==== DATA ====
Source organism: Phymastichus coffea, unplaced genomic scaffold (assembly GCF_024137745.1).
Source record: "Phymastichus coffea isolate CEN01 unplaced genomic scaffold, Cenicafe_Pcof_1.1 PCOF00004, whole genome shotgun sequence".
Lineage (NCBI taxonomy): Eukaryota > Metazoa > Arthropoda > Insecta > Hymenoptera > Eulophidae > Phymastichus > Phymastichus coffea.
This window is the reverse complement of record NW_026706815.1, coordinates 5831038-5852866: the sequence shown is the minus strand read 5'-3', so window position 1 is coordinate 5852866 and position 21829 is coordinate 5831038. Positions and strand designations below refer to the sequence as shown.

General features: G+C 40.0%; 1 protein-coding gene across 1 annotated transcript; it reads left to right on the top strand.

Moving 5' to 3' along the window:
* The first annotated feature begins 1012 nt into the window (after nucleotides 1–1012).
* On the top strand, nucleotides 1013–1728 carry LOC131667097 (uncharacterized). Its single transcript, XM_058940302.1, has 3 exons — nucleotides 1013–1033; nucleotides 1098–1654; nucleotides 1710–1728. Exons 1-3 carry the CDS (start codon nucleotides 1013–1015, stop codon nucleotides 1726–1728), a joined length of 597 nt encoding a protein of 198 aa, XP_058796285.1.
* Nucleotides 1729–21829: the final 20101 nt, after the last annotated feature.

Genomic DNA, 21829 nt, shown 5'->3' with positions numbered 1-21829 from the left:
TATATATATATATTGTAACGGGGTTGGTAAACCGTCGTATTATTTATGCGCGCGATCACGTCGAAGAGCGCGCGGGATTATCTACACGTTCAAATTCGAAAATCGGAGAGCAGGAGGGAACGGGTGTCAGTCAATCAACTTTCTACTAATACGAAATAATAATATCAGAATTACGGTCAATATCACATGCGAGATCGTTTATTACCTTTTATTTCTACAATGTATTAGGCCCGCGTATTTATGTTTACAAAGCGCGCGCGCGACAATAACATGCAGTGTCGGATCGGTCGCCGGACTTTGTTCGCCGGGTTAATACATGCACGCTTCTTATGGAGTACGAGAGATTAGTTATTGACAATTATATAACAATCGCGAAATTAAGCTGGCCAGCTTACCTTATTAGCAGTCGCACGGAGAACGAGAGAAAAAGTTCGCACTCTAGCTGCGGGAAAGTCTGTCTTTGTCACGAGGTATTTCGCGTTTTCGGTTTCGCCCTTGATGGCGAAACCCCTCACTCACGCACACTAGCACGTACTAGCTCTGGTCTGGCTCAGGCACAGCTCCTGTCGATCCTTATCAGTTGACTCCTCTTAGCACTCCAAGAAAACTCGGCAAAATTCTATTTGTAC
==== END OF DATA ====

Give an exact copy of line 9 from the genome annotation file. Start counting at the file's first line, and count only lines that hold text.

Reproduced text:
* Nucleotides 1729–21829: the final 20101 nt, after the last annotated feature.